That’s the way things look ahead of tomorrow’s long-awaited product announcement. Just about everybody anticipates two new iPhone models — as well as an updated iOS 7 operating system, and perhaps a Pandora-like Internet music service and a software upgrade for Apple TV — that plug holes in Apple‘s business model but probably won’t dazzle fans who expect the company to dance on technology’s cutting edge. One year after it introduced the iPhone 5, Apple’s iPhone 5S is expected to offer high-end users some modest improvements. It likely will have a more powerful processor, a better camera, fingerprint recognition for security, near field communications, and some new colors. In other words, it will have just enough to reassure iPhone fans that they don’t have to envy Android users who’ll approach the holiday shopping season with several improved choices from manufacturers including Samsung, Motorola, and Sony. But investors will be more interested in the second model, expected to be called iPhone 5C, that Cowen and Co. analyst Timothy Arcuri predicts will be little more than “a glorified iPod Touch with a cellular radio.” Apple shares are down 25.7% over the last 12 months, in part because many don’t see how the company can grow without trashing its profit margins, estimated at about 40% for the iPhone. Apple’s smartphone market share is expected to drop to 17.3% this year from its peak of 20.5% last year. Apple hopes to change that trajectory with the iPhone 5C, estimated to cost about $400 before phone company subsidies vs the iPhone 5’s $650 before subsidies. “The trick is for Apple to position a cheaper device so that it’s attractive for those that haven’t been able to afford an iPhone before, but is missing enough key features for the new flagship iPhone to remain compelling,” says Ovum chief telecoms analyst Jan Dawson. The iPhone 5C, is expected to be distributed by providers including China Mobile and NTT DoCoMo.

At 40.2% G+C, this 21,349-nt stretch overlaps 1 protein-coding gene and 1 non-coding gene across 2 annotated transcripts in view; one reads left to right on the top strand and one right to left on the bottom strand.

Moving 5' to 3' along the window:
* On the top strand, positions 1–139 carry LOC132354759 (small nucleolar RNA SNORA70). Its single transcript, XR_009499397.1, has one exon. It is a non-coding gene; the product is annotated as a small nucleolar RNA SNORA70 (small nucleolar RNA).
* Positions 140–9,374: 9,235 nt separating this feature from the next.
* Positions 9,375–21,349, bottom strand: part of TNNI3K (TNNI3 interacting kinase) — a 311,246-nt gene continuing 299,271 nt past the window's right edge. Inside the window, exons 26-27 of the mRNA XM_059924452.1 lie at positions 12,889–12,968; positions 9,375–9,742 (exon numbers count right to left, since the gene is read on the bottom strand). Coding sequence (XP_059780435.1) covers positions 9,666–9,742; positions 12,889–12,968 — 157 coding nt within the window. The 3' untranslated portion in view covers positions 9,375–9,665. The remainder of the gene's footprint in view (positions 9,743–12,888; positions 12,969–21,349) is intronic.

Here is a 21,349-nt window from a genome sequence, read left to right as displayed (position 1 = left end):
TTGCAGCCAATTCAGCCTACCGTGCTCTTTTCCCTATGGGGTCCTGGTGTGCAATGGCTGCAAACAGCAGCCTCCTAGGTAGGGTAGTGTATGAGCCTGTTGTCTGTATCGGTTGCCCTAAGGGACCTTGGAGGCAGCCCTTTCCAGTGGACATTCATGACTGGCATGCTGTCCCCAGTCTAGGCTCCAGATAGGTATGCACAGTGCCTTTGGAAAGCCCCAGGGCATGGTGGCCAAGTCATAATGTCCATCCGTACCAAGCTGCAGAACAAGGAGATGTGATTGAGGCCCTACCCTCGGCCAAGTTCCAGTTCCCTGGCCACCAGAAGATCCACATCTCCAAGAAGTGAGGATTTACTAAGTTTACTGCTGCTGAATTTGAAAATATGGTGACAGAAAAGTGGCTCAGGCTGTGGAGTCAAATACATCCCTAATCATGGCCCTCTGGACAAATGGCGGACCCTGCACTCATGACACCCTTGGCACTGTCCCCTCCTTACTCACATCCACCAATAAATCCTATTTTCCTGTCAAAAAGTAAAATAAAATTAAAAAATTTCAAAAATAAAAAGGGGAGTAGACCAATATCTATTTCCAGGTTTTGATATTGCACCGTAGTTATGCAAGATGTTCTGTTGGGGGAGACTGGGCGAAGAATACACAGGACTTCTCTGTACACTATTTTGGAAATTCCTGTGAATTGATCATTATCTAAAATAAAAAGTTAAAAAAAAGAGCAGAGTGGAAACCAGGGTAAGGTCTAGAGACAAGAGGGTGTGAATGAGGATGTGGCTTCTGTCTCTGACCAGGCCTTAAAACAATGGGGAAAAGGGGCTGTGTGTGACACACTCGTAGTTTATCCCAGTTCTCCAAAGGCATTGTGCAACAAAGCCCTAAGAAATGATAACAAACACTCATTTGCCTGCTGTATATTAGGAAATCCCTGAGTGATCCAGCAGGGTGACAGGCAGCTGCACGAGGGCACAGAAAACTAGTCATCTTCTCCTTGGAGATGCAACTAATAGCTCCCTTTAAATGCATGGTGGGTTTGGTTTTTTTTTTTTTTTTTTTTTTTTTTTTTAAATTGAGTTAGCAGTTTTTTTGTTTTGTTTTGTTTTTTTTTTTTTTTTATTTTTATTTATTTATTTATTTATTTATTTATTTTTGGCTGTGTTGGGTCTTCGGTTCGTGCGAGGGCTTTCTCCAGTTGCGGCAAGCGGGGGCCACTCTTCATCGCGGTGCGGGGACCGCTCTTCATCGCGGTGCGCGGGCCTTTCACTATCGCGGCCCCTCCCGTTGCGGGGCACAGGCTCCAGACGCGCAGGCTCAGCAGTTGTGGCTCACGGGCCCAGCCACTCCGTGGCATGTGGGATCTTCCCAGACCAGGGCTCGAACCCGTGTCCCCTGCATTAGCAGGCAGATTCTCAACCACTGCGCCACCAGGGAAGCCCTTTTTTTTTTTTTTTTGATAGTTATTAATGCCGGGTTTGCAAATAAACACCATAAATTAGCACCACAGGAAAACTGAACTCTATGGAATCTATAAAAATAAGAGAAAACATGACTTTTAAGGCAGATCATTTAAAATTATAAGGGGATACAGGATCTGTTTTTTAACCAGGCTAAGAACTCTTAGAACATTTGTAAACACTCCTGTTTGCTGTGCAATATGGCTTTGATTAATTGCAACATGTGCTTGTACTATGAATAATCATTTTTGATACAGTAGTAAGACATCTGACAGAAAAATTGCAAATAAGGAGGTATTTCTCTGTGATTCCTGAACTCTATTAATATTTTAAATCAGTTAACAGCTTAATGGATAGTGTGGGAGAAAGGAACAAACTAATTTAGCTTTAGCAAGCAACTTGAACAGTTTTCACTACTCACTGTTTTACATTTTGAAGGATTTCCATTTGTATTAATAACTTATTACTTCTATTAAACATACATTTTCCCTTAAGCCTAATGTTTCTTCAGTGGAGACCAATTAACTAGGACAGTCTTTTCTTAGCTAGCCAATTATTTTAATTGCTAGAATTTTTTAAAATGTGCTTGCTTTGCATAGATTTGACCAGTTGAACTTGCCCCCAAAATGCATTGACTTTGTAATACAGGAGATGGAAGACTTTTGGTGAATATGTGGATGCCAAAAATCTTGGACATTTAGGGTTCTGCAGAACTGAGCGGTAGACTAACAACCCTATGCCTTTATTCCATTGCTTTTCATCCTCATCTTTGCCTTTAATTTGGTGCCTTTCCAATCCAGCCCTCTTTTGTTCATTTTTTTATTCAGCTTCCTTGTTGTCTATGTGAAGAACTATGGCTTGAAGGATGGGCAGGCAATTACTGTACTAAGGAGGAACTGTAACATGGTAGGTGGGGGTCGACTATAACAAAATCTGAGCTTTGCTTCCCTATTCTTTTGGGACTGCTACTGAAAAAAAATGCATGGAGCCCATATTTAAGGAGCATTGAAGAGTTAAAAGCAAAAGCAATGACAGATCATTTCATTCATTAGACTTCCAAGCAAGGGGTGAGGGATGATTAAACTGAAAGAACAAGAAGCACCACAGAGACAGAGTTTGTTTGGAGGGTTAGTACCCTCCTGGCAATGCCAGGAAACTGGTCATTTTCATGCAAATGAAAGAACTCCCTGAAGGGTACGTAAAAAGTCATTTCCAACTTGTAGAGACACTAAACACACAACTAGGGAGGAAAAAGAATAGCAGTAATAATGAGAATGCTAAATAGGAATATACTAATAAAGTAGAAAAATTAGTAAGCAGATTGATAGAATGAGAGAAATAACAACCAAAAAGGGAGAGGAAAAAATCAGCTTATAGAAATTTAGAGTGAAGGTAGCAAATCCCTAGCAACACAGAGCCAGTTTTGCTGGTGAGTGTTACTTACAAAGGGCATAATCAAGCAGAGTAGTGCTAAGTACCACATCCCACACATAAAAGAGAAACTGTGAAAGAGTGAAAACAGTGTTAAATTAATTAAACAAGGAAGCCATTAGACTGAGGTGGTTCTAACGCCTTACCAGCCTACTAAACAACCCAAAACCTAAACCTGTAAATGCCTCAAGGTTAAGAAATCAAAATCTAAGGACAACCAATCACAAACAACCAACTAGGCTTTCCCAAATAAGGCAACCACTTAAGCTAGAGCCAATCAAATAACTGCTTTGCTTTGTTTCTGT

Will Apple’s New iPhones Thrill Investors More Than Consumers?
What's Hot on Deadline
More From Lieberman
- Are Advertisers Getting Ready To Leave The Super Bowl Party?
- Univision Extends CEO Randy Falco’s Contract To 2018
- Nickelodeon Developing A Direct-To-Consumer Subscription Service
- Viacom Q4 Revenues Miss Expectations With 6% Drop In U.S. Ad Sales
- NBC (Finally) Sells Out Super Bowl Ad Inventory
- Facebook’s Growth In Mobile Ad Sales Help It To Beat Q4 Earnings Expectations